Their father, Aodh Ó Domhnaill, was a formidable music collector and singer himself. Those borderless sibling harmonies that were Tríona’s, Mícheál’s and Maighread’s trademark, were effortless, but nurtured by Aodh’s early advice to “listen across one another”, so that their antennae were always on high alert for the subtlest of harmonic shifts. “We could just look at each other in the midst of a song, and that look would communicate so much,” Tríona recounts. “When you’ve close family ties, it’s instinctive. But you know, we panic when we can’t see each other on stage. It’s just what we do naturally.”

Lord Franklin, the saga of the doomed expedition to find the Northwest Passage, from the Atlantic to the Canadian Pacific coast, undertaken by the eponymous Franklin in 1845, will forever be linked to Ó Domhnaill’s singing. Its searing poignancy, told from the perspective of Franklin’s widow, finds strange solace in Ó Domhnaill’s sympathetic guitar arrangements and his gentle, unforced delivery. Keep ’er Litcarries a long-lost version of the song, rescued from an old Bothy Band out-take that had lurked in a drawer until now.

“He read everything he could about Lord Franklin,” Maighread says. “He had a quirky brain in that way.” Tríona joins in, their words coalescing just as they do when singing. “Heroes,” she says. “He loved heroes – in history and in life. He read everything, too, about Shackleton, Bonnie Prince Charlie, the Scots, and the Gaeil. These were his loves. And he made Lord Franklinhis own, as he did with every song he ever sang. He just identified with her story so strongly, and he would always give such interesting and original introductions to the song, while he was tuning up.”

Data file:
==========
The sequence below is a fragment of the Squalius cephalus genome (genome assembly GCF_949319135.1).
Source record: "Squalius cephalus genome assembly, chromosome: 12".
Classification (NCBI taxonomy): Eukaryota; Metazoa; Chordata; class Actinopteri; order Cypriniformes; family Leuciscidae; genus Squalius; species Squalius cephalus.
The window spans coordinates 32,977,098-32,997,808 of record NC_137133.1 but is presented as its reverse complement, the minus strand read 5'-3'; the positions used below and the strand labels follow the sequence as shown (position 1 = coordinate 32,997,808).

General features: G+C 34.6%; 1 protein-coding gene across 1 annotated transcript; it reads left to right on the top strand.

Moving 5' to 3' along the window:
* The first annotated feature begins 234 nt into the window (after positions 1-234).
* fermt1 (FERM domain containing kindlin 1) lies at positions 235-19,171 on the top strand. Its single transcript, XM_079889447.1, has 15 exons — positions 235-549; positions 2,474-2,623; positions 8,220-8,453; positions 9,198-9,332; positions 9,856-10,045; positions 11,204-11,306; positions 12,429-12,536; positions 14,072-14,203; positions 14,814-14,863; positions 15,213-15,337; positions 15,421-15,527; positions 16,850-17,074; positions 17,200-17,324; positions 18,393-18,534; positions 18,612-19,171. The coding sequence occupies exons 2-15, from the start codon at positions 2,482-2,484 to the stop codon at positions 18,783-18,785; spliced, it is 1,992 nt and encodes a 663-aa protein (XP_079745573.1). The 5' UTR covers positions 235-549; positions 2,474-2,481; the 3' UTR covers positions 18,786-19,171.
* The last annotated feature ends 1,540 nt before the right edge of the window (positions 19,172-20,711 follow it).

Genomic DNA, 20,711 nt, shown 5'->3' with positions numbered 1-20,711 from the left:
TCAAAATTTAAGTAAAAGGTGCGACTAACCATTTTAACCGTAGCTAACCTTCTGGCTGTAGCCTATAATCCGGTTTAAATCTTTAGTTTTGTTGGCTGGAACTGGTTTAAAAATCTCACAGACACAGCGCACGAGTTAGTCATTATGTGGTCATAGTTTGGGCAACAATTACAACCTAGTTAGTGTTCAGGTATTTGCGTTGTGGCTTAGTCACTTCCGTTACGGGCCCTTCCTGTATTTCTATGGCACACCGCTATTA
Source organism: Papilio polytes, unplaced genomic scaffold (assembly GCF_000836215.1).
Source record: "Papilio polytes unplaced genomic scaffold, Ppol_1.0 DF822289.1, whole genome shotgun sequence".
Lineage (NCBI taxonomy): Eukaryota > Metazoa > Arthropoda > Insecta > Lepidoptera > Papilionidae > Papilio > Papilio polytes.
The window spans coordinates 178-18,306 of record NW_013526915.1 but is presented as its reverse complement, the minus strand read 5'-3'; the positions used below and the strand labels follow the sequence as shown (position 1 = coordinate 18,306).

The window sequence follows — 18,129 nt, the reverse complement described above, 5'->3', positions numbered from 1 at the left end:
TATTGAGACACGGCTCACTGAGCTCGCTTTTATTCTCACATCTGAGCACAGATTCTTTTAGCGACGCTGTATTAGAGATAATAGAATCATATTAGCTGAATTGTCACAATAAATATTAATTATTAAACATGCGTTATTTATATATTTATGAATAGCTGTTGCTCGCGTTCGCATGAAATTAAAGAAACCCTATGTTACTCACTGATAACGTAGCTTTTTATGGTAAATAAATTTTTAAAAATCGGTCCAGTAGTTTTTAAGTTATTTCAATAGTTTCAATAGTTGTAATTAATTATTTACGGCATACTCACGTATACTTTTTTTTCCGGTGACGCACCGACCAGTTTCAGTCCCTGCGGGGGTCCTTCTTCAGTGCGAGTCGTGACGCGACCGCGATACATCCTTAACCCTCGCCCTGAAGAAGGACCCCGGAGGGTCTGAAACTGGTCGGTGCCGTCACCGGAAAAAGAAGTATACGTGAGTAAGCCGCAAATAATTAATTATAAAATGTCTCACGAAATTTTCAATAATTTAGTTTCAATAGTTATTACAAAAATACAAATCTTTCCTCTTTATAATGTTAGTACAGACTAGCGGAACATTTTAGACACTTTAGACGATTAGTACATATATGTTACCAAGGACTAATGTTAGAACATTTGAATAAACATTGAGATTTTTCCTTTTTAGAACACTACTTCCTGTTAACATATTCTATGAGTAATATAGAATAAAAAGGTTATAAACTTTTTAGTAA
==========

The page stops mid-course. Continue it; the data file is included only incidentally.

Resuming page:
Tríona recounts the heady days of the Bothy Band with a mixture of affection and still wide-eyed amazement to have found herself in such stellar company. Timing was everything, and while they were making fireworks with the music, they never bothered too much to reflect on what else was happening. The music-making was all that counted.

“We didn’t talk about it at the time,” she says, “but I think there was an unspoken feeling there amongst ourselves, regardless of whether we got recognition or no, or paid or not, or had to drive hundreds of miles from one gig to the next: for those few moments when we were in full spate, everyone got such a charge. This was magic. We didn’t want for anything except to get into that zone again. That was all the payback we wanted. I felt honoured to be in the company of these people.

“I would have stood in the snow to hear Matt [Molloy] and Tommy [Peoples] play together. We thought there was no tomorrow. We lived in the now.”

MAIGHREAD, THE BABY sister, stayed at home: ever the fan in love with the music. “The tunes by the Bothy Band were all driven by the rhythm, which was Mícheál, Dónal and Tríona,” she says. “Individually you had all these geniuses, and that rhythm section was the heart of it.”

A compelling conversationalist, Ó Domhnaill relished the obscure titbit, what he called “another useless bit of information”, that would embellish the listener’s understanding of the music. He relished, too, the space between the notes, Tríona recalls.

“He knew that that space is just as important as the notes themselves,” she says. “It’s like your breath. We breathe and sometimes we stop breathing through excitement or emotion, but he was always spot on with the right feeling.”

Keep ’er Litis a fitting tribute to a musician who was still bristling with musical ideas at the time of his premature passing. Tríona and Maighread are confident that this reminder of their brother’s musical genius is one that won’t lurk in the dark corners, as a more conventional memorial card might.

“The usual with memorial cards is that they go into that all-sorts drawer that you have in the house, which has everything from pliers to safety pins to Blu-Tack, and it disappears in there,” Tríona notes wryly. “Luckily, we were able to do this as an omós [honour] to Mícheál, to remember him and to remember his singing. To be in his presence.”

Keep ’er Lit: The Songs and Music of Mícheál Ó Domhnaillis out now on Gael Linn